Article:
Get up and running quickly with this brief hands-on tutorial of the WEG CFW500 Variable Frequency rive (VFD). This drive can produce full rated torque down to zero RPM and is available in NEMA4x/IP66 enclosures for OUTDOOR use in direct sunlight! It's available in up to 60 hp and has all the high end features you would expect like Dynamic Braking, PID, built-in PLC, Safe Torque Off (STO/SSI), two remote keypad options, Modbus TCP, EtherNet/IP, 65kVA SCCR, FOC or Torque Mode, Sensorless Vector, etc.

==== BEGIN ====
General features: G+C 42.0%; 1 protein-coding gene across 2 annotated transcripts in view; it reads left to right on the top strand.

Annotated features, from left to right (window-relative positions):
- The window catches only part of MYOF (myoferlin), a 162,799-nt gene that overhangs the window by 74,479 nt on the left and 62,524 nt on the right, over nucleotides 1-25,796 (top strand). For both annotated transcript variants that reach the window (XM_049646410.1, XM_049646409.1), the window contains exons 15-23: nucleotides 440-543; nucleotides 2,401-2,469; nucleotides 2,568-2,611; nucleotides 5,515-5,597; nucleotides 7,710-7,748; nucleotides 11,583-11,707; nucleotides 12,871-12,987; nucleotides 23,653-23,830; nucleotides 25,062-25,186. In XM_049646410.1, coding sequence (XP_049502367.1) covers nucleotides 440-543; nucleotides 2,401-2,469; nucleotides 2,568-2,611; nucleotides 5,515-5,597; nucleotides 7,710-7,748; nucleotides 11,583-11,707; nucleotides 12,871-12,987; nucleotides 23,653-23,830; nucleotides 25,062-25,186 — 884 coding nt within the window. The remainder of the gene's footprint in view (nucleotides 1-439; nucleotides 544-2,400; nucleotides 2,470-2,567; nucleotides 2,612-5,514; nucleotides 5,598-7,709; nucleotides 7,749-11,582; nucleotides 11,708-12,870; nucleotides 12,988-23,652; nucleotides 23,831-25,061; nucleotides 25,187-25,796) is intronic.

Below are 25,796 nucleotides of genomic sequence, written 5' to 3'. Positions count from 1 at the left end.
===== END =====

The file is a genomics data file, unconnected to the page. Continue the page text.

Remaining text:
Let’s use this single-phase 1 horsepower WEG CFW500 drive to control this 1 horsepower motor you don’t have to worry about derating for single-phase! These are the parameters we are going to set and the values we are going to use to get the motor spinning in our little demo. Let’s quickly walk through setting these up just so you can get a feel for the flow. Before doing anything, let’s reset the drive to factory default so if you’re following along we are both starting at the exact same place. Press the Enter/Menu button to get to the parameters menu. You can use the up-down arrows to quickly jump to specific parameter groups, but, I usually just use the main all parameters menu. Enter to select that. Scroll to Parameter 204. The value of each parameter is displayed up here which makes it super quick and easy to see what’s in each parameter. Press Enter and change it to a 5 to reset the drive to 60 Hz operation. The bar graph shows you the progress and when it’s done, the drive restarts. Ok, let’s configure our motor. Enter to bring up the parameters menu and press Enter again to select the parameters group. Scroll to Parameter 401 which is the motor’s rated current – we see it’s currently 4.3 amps. Our motor’s faceplate tells us ours is 3.2 amps at 240 volts, so we enter into that parameter, change it to 3.2, Enter to accept. Parameter 402 is the motor's rated speed. Our motor is rated at 1725 RPM, so I’ll enter into that, change it to 1725, enter to accept. Acceleration is Parameter 100 and I know that’s in the basic parameter group, so I’ll hit escape to back up to the menu level, arrow to the basic group and look at that! It drops us right at the acceleration parameter. That’s so much quicker than scrolling. Enter to change it. This motor doesn’t have any load on it so let’s change the acceleration to something short to help speed up the video. How about 2 seconds. Enter to accept. Up arrow to deceleration and change it to 2 seconds too. Again, just so we don’t have to wait a long time for the motor to spin up or down during the video. Parameter 133 is the minimum speed parameter. Let’s make that 4 Hz just to be different. Enter to accept. Parameter 134 is the max speed. Let’s limit that to 30 Hz. Enter to accept. Press Escape twice to get back up to the top level. Hit the Run key and sure enough the drive ramps the motor to the 4 Hz minimum output frequency we just entered. Perfect. If I press the up arrow to increase the output frequency, then the motor responds accordingly. Of course, since we set the max frequency to 30 Hz, the drive won’t let us go past that. Exactly what we expect. The bar graph down here is showing the percent of rated current. Looks like around 60% of rated current. Our rated current was 3.2 amps, and 60% of that would be around 2 amps. If we drop into the parameter menus and arrow to the read menu, enter into that, and scroll to Parameter 003 – we can see the actual current. Yep, that’s about what we expected. By the way, Parameter 207 controls what the bar graph displays. Forward and reverse are controlled by this button. Motor ramps down and then back up in the other direction. Let’s stop the motor and escape back to the top-level menu. If I hold down the JOG button, the motor moves at whatever speed you put in the Jog Reference Frequency at Parameter 122. The default is 5 Hz. And I love that you can switch between local and remote right here on the keypad. These are the parameters associated with remote and local operations. Those are the basics. What’s next? That’s up to you of course. The hardware and configuration manuals are exceptionally well done, the configuration software is Free, and in just two pages, the Quick Start Guide shows you how to wire power, wire controls, and configure the associated parameters, and how to configure the drive for basic operation. And speaking of videos, you will only see a few videos for the WEG CFW500 drive just highlighting the unique or key advanced features that make it stand out. Why? Because with the exception of those advanced features, the WEG CFW500 drive uses the exact same parameters and configuration as the WEG CFW100 and CFW300 drives. And if you go to www.automationdirect.com/videos and search for “CFW” you’ll see we have tons of videos for those drives showing you things like how to quickly get up and running with the free configuration software, how to use the analog inputs and option modules, how to program the built-in PLC, three-wire control, dynamic braking, how to handle overcurrent, under-voltage, over-voltage; how to use digital I/Os, PID, etc. And again, while those are all done using the WEG CFW100 and 300 drives, you’ll find in most cases they will work the same way for the CFW500 drives. And of course, the videos for all of those drives also apply to the NEMA4X version of the CFW500 drive. Well, while that ought to be enough to get you going, know that we barely scratched the surface of all the things you can do with the CFW500 drives, so click here to learn more about the WEG Variable Frequency drives. 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